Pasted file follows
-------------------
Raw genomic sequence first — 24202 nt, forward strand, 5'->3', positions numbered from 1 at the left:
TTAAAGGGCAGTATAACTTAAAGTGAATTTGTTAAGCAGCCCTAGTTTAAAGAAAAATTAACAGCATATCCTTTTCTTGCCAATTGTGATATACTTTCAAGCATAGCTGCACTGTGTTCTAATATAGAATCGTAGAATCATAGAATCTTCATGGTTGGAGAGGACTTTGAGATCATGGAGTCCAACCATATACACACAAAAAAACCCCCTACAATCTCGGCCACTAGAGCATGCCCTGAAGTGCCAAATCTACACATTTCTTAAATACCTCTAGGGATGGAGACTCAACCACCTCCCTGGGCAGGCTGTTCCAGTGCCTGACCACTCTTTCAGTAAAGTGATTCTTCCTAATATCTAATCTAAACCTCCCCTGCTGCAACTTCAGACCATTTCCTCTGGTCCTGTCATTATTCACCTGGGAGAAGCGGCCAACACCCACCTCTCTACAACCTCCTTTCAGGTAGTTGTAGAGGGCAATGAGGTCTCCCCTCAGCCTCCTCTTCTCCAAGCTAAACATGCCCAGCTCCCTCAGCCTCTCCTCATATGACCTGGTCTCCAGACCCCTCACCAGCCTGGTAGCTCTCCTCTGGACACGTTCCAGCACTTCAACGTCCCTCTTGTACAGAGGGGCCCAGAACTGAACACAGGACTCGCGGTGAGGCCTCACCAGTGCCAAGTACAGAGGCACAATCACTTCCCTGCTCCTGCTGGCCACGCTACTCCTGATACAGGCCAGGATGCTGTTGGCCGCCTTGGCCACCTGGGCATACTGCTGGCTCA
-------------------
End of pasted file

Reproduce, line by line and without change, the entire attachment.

Raw genomic sequence first — 24202 nt, forward strand, 5'->3', positions numbered from 1 at the left:
TTAAAGGGCAGTATAACTTAAAGTGAATTTGTTAAGCAGCCCTAGTTTAAAGAAAAATTAACAGCATATCCTTTTCTTGCCAATTGTGATATACTTTCAAGCATAGCTGCACTGTGTTCTAATATAGAATCGTAGAATCATAGAATCTTCATGGTTGGAGAGGACTTTGAGATCATGGAGTCCAACCATATACACACAAAAAAACCCCCTACAATCTCGGCCACTAGAGCATGCCCTGAAGTGCCAAATCTACACATTTCTTAAATACCTCTAGGGATGGAGACTCAACCACCTCCCTGGGCAGGCTGTTCCAGTGCCTGACCACTCTTTCAGTAAAGTGATTCTTCCTAATATCTAATCTAAACCTCCCCTGCTGCAACTTCAGACCATTTCCTCTGGTCCTGTCATTATTCACCTGGGAGAAGCGGCCAACACCCACCTCTCTACAACCTCCTTTCAGGTAGTTGTAGAGGGCAATGAGGTCTCCCCTCAGCCTCCTCTTCTCCAAGCTAAACATGCCCAGCTCCCTCAGCCTCTCCTCATATGACCTGGTCTCCAGACCCCTCACCAGCCTGGTAGCTCTCCTCTGGACACGTTCCAGCACTTCAACGTCCCTCTTGTACAGAGGGGCCCAGAACTGAACACAGGACTCGCGGTGAGGCCTCACCAGTGCCAAGTACAGAGGCACAATCACTTCCCTGCTCCTGCTGGCCACGCTACTCCTGATACAGGCCAGGATGCTGTTGGCCGCCTTGGCCACCTGGGCATACTGCTGGCTCA